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Re: Why Buddhism Needs the West

Postby David N. Snyder » Fri Nov 29, 2013 2:08 am

That article seems to be too political throughout. The Buddha spoke very little about politics, except to advise some kings on proper governance. He advised his monks and nuns to not talk about politics.

For most of us who are lay people it can be interesting and sometimes necessary to discuss politics. The author assumes that democracy is the best form of government as it has evolved from its Greek roots. But is it? I sometimes wonder if there is a better form of government, perhaps Plato's Republic or some other option. During the Buddha's time the prevailing form was absolute monarchy and it didn't seem to bother the Buddha.
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Re: Why Buddhism Needs the West

Postby Ben » Fri Nov 29, 2013 2:33 am

David N. Snyder wrote:That article seems to be too political throughout. The Buddha spoke very little about politics, except to advise some kings on proper governance. He advised his monks and nuns to not talk about politics.

For most of us who are lay people it can be interesting and sometimes necessary to discuss politics. The author assumes that democracy is the best form of government as it has evolved from its Greek roots. But is it? I sometimes wonder if there is a better form of government, perhaps Plato's Republic or some other option. During the Buddha's time the prevailing form was absolute monarchy and it didn't seem to bother the Buddha.



Greetings David,
It appears to me that the style of democracy that is practiced today in the west has little in common with what was in vogue in ancient Athens. If memory serves me well, at least one of the ancient Indian City States was a republic, though I don't knw anything about its style of government.
Learn this from the waters:
in mountain clefts and chasms,
loud gush the streamlets,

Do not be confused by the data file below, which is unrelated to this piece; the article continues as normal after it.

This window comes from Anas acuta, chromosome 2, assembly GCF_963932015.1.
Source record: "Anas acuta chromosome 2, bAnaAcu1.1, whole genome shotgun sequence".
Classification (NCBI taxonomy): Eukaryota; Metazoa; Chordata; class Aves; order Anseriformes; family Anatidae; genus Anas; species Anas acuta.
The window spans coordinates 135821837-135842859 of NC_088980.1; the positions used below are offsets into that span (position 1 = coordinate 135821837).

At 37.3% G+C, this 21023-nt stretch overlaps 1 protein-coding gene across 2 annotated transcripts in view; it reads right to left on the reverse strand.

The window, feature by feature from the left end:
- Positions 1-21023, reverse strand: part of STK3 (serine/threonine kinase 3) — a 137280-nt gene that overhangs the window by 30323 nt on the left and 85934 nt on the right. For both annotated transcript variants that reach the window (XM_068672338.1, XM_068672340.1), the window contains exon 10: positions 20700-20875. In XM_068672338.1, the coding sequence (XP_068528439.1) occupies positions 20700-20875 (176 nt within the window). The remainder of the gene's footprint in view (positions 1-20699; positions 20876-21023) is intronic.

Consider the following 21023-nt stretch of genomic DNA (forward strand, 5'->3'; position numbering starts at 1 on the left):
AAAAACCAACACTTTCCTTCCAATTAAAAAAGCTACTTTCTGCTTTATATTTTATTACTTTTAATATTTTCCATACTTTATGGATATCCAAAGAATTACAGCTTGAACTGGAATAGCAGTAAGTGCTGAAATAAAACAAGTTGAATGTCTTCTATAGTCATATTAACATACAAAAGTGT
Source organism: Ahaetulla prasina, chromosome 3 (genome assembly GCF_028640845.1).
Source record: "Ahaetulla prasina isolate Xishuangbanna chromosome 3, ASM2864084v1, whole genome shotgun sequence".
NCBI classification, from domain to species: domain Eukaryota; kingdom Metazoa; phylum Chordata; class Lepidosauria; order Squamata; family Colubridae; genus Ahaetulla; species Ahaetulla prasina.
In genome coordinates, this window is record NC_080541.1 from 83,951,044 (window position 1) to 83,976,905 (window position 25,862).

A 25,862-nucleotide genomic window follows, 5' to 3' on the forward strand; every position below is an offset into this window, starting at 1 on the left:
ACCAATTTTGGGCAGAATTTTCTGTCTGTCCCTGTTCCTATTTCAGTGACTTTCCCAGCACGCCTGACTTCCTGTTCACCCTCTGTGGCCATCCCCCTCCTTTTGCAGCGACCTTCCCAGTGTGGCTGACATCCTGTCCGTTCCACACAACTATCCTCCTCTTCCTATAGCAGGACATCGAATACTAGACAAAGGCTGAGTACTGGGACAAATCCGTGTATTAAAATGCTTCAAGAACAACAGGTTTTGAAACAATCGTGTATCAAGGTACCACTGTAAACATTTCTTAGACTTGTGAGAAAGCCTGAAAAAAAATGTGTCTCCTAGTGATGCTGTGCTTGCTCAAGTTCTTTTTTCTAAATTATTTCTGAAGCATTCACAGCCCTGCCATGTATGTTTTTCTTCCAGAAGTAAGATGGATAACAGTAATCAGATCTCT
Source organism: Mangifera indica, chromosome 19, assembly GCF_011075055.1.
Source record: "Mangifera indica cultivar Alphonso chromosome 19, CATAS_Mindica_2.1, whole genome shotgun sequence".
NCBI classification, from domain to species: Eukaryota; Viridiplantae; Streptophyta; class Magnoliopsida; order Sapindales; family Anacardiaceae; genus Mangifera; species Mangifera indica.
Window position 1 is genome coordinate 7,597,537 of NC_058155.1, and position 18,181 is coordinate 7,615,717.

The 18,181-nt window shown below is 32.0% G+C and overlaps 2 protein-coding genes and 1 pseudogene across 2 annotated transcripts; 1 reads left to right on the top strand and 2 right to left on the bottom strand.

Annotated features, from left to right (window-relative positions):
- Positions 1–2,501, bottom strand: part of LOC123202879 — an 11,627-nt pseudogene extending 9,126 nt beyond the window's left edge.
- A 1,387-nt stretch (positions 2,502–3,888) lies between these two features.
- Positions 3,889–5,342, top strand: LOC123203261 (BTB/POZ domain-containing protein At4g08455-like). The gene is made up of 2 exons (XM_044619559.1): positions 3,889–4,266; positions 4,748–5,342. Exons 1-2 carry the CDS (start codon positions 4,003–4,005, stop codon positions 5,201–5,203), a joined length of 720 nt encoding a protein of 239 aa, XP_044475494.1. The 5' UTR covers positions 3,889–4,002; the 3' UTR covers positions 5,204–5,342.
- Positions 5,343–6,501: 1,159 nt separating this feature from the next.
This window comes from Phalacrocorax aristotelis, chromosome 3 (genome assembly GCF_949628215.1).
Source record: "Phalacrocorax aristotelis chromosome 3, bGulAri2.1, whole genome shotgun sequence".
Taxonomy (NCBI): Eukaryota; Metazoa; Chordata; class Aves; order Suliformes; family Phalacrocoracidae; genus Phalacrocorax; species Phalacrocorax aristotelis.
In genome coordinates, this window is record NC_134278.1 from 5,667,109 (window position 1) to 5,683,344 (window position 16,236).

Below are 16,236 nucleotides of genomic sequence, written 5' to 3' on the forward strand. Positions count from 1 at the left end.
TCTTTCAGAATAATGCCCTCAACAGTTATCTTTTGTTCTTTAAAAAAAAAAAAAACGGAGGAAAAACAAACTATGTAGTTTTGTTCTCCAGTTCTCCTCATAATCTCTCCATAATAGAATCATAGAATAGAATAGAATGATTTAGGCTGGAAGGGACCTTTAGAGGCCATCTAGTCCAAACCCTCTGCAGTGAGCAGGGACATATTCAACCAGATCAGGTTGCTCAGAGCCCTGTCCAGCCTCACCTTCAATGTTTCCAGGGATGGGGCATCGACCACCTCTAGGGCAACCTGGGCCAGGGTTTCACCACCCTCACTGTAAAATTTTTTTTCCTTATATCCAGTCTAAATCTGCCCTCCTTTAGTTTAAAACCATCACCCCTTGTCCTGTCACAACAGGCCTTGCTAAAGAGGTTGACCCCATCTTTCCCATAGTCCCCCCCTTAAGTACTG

but great rivers flow silently.

Taṃ nadīhi vijānātha:
sobbhesu padaresu ca,
saṇantā yanti kusobbhā,
tuṇhīyanti mahodadhī.

Sutta Nipata 3.725

Compassionate Hands Foundation (Buddhist aid in Myanmar) • Buddhist Global ReliefUNHCR
Buddhist Life Stories of Australia
e: ben.dhammawheel@gmail.com
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Re: Why Buddhism Needs the West

Postby manas » Fri Nov 29, 2013 3:15 am

In his 1969 book Earth House Hold, the Buddhist poet and essayist Gary Snyder wrote, “The mercy of the West has been social revolution; the mercy of the East has been individual insight into the basic self/void. We need both.”


For being a good ordinary human being, I would say, yes. But:

Over the years, this observation has been quoted many times by those making the case for a more socially engaged Buddhism. The challenge is to better understand the relationship between the two: the mercy of the East and the mercy of the West.


Much as the Buddha cared about every living being, his Teaching was primarily about liberation from dukkha, and although he did give advice to rulers sometimes, the impression I get is that, to put it colloquially, he had 'bigger fish to fry', than to concern himself too much with politics - and so do we.

metta
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Re: Why Buddhism Needs the West

Postby Ben » Fri Nov 29, 2013 3:43 am

Hi Manas,
When I get time I'll post the content of an email that Bhikkhu Bodhi sent me regarding his own motivation for social engagement. I think it may prove insightful for some, here.